The Iraq War was a protracted armed conflict that began with the 2003 invasion of Iraq led by the United States. The invasion toppled the government of Saddam Hussein. The conflict, however, continued for much of the next decade as an insurgency emerged to oppose the occupying forces and the post-invasion Iraqi government.
The invasion led to the collapse of the Ba’athist government; Saddam was captured in December 2003 and executed by a military court three years later. However, the power vacuum following Saddam’s demise and the mismanagement of the occupation led to widespread sectarian violence between Shias and Sunnis as well as a lengthy insurgency against U.S. and coalition forces.
The United States responded with a troop surge in 2007; the heavy American security presence and deals made between the occupying forces and Sunni militias reduced the level of violence. During 2002, U.S. President George Bush repeatedly warned of military action against Iraq unless inspections were allowed to progress unfettered.
In accordance with U.N. Security Council Resolution 1441 Iraq agreed to new inspections in late 2002. With the cooperation of the Iraqis, a third weapons inspection team in 2003 led by David Kelly viewed and photographed two alleged mobile weapons laboratories, which were actually facilities for the production of hydrogen gas to fill balloons.
A meeting between George W. Bush and Tony Blair took place on 31 January 2003, in the White House. A secret memo of this meeting purportedly showed that the Bush administration had already decided on the invasion of Iraq at that point.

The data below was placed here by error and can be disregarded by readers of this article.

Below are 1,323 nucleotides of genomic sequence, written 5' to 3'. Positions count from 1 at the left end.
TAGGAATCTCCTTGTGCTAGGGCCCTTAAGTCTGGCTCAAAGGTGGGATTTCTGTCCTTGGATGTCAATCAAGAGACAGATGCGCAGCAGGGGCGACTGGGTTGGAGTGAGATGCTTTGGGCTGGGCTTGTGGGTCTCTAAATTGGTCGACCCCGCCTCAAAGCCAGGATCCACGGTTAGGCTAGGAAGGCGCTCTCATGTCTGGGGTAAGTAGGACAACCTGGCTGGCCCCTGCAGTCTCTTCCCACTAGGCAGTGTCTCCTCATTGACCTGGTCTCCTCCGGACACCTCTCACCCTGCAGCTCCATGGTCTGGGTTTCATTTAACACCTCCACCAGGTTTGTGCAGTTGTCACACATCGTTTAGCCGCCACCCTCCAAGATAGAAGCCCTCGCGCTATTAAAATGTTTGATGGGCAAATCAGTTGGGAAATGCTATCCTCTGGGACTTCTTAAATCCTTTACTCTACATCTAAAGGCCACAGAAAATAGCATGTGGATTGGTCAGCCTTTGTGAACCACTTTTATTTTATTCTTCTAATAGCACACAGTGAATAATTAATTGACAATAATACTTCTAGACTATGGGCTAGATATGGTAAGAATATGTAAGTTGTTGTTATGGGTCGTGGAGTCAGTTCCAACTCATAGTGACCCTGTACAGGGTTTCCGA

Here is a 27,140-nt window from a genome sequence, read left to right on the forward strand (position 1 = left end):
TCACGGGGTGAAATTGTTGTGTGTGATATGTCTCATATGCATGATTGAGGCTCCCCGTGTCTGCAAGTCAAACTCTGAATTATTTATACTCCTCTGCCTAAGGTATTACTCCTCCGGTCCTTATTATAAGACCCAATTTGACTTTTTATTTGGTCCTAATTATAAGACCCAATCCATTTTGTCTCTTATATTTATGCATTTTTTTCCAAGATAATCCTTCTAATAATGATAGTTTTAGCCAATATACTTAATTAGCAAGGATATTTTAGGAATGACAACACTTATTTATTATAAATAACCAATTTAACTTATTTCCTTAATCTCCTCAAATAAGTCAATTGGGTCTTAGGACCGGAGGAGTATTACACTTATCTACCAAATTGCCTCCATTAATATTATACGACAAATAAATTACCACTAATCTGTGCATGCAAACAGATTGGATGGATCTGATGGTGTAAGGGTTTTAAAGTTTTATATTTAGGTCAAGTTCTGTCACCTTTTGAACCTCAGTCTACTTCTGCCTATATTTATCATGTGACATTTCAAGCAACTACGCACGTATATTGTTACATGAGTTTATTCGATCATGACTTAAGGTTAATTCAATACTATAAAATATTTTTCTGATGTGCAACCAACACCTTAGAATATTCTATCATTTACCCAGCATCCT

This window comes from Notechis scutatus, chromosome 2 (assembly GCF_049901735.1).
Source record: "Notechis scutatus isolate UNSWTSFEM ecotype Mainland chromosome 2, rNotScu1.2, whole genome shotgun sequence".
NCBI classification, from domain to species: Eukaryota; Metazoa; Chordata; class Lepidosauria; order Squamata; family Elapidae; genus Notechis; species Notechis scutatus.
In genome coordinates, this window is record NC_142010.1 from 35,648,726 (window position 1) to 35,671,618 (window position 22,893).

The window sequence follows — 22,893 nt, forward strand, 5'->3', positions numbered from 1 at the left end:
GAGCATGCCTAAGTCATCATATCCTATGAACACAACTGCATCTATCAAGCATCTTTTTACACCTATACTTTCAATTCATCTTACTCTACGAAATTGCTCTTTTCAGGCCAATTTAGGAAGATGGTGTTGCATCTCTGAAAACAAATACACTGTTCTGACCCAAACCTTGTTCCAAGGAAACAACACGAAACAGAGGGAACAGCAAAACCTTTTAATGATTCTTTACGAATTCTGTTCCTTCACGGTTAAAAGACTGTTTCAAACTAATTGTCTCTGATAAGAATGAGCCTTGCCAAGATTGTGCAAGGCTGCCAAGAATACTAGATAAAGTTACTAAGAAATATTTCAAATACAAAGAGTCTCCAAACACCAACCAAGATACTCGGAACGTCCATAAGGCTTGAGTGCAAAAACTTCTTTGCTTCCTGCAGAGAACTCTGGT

Bush was allegedly floating the idea of painting a U 2 spyplane in UN colours and letting it fly low over Iraq to provoke Iraqi forces into shooting it down, thereby providing a pretext for the United States and Britain to invade.
Bush and Blair made a secret deal to carry out the invasion regardless of whether WMD were discovered by UN weapons inspectors, in direct contradiction with statements Blair made to the British House of Commons afterwards that the Iraqi regime would be given a final chance to disarm.
In the memo, Bush is paraphrased as saying, “The start date for the military campaign was now pencilled in for 10 March. In June 2010, as the Afghanistan War rivalled the Vietnam War as the longest in U.S. history and as American war deaths there topped the 1,000 mark, the president was faced with another challenge when Gen.
Stanley McChrystal, commander of NATO-U.S. forces in Afghanistan, and members of his staff made derisive comments about top Obama administration officials to a reporter from Rolling Stone magazine.
Obama relieved McChrystal of command, replacing him with Gen. David Petraeus, who had been responsible for the surge strategy in Iraq. In August, on schedule, the U.S. combat mission in Iraq came to a close; though 50,000 American troops remained, the majority of U.S. forces had been withdrawn.
Many columnists and political cartoonists were quick to see parallels between the potential pitfalls prolonged involvement in Afghanistan held for Obama’s ambitious plans for social legislation and the way in which the Vietnam War had undermined Pres. Lyndon B. Johnson’s efforts to build the Great Society.